RNW Press Review, Thursday June 26, 2008
Catch the news in brief from the roundup of today’s press from Radio Netherlands....
26 June 2008
De Volkskrant covers a Dutch-led European report which says that Europe is guilty of the large-scale dumping of electronic, plastics, used-car and metal waste in Africa and Asia.
Jolanda Roelofs from Dutch Environmental Inspectorate says: "Rotterdam is increasingly being used as a transit point for international waste transport, often to China and India, but also more and more to Ghana and Nigeria." The emerging Asian economies are eager to recycle waste from the West, and Ms Roelofs says, "It's often above board, but we are also seeing transports which are straightforward dumping".
She also warns that the problem is not only to do with the transit and export of illegal waste. "We recently came across a collection of car wrecks in the east of the Netherlands which were packed full of banned pesticides. It's not just Europe, there's a lot that needs to be done in the Netherlands," she explains.
An article in the AD seems to back her up. "Household waste is full of radioactive rubbish" reads the headline. It appears that, after having found traces of radioactivity in a major incinerator in Dordrecht, the company in charge decided to install radioactivity alarms through which rubbish vans ride. The alarms are being triggered far more often than expected.
"We thought the alarms would go off now and again, but not dozens of times like now," says the company director. Experts have assured the company that the radioactivity is low-level and comes from bandages and the like discarded by people who have undergone radiation therapy in hospital.
The Protestant daily Trouw reports that Integration Minister Ella Vogelaar is pushing for an inquiry into classes on Islam given to children often at weekends in mosques. It would probe criminal aspects such as the suspected use of corporal punishment and also deal with the issue of whether the youngsters are being subjected to anti-Western indoctrination.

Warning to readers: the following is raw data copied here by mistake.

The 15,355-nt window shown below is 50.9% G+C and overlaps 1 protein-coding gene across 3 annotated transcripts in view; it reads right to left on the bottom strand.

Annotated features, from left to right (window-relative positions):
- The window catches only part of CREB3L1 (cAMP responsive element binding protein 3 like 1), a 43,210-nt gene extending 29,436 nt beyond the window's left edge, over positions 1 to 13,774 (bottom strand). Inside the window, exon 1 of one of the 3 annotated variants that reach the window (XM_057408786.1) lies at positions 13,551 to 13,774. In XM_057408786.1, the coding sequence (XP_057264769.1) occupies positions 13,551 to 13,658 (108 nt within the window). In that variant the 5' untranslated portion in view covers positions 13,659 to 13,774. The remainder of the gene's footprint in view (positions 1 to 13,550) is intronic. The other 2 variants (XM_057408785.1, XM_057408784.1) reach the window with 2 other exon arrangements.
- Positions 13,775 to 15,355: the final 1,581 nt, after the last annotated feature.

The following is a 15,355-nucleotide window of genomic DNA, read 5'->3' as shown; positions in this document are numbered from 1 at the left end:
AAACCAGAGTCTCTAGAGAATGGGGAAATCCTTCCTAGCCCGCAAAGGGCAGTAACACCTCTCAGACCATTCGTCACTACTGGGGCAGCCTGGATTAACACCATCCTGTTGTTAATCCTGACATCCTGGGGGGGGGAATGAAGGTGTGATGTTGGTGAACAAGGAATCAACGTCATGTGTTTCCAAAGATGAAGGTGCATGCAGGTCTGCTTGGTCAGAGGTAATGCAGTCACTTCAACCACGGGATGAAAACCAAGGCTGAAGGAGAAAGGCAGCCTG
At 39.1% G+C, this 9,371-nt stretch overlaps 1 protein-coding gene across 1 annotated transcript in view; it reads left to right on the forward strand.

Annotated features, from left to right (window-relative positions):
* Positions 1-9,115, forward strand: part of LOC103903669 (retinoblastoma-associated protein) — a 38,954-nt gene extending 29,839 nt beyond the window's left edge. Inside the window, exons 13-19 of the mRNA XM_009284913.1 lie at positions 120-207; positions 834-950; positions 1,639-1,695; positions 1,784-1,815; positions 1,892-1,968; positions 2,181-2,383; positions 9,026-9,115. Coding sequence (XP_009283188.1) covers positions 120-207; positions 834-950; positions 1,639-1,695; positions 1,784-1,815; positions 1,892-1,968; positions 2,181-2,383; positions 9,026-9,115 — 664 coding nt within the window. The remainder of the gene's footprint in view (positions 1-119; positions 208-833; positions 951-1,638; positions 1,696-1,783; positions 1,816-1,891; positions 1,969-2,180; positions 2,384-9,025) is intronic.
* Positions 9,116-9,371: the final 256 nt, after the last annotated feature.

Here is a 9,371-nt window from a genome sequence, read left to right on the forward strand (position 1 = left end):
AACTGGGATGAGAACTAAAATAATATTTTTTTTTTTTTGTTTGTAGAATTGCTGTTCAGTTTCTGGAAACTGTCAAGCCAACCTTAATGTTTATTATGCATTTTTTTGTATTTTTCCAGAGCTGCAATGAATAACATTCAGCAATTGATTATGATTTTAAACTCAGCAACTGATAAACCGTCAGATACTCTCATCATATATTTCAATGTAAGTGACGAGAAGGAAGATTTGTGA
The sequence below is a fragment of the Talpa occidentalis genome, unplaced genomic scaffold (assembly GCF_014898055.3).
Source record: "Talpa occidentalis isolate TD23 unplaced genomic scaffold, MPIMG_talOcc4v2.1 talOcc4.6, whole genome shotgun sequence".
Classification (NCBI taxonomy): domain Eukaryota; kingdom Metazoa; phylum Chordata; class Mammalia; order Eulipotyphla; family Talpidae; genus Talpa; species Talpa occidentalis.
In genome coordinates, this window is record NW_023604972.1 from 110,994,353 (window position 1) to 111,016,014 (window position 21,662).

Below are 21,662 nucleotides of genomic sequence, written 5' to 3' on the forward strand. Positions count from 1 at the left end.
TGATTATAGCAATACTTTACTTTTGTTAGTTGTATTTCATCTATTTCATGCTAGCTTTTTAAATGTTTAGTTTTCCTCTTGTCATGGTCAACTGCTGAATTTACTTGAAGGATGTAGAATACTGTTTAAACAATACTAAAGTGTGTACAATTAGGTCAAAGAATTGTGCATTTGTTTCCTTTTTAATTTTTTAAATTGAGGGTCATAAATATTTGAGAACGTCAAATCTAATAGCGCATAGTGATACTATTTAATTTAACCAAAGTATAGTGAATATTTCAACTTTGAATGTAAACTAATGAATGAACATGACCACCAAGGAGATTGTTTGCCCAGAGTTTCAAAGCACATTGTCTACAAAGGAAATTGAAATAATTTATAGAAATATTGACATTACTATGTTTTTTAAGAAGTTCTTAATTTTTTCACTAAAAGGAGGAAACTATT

She is also defending Amsterdam councillor Ahmed Marcouch who has suggested bringing Islamic education into the mainstream by allowing Qur'an lessons in state schools. "The neutral character of schools would not be compromised. If parents make a request, the schools should agree to it, just as happens with Catholics or Protestants," she believes.
NRC Handelsblad has a front-page picture of a smartly dressed man in an old-fashioned tobacco shop, all smoked glass and marble, in the chic centre of Amsterdam. He looks happy and relaxed, his arm resting on the counter, and, you've guessed it, he's smoking a cigar. The piece is the first of a series heralding next week's introduction of the ban on smoking in public places.
"...like monkeys in a cage..."
"An idiotic rule," opines the shop's manager. "Lots of people come here precisely for the delicious aroma. And only smokers come in. What's more, tobacco is a legal product. But soon, my customers will have to go and sit like monkeys in a cage to give things a try," he complains.
The mass-circulation De Telegraaf also has a front-page piece on the imminent smoking ban. As the proposed rules stand, people in party tents which are open at the side will be allowed to enjoy their cigarettes and cigars. The catering industry, fearing unfair competition, is threatening legal action if the loophole is not closed.
"...will be quickly accepted..."
Health Minister Ab Klink seems prepared to back down: "I see the point that party tents could take customers away from regular outlets. So we'll look at the problem together," he says in an interview with the paper. He goes on to demonstrate that he is upbeat about the success of the ban: "Smoking-free bars and restaurants will be quickly accepted. Just like the bans were in the workplace and in trains," he believes.
Finally, Princess Alexia's third birthday is not totally swamped by the coverage of Queen Beatrix's state visit to Lithuania. Crown Prince Willem-Alexander's second daughter, who is third in line to the throne, gets her smiling picture in both De Telegraaf and the AD.
By Mike Wilcox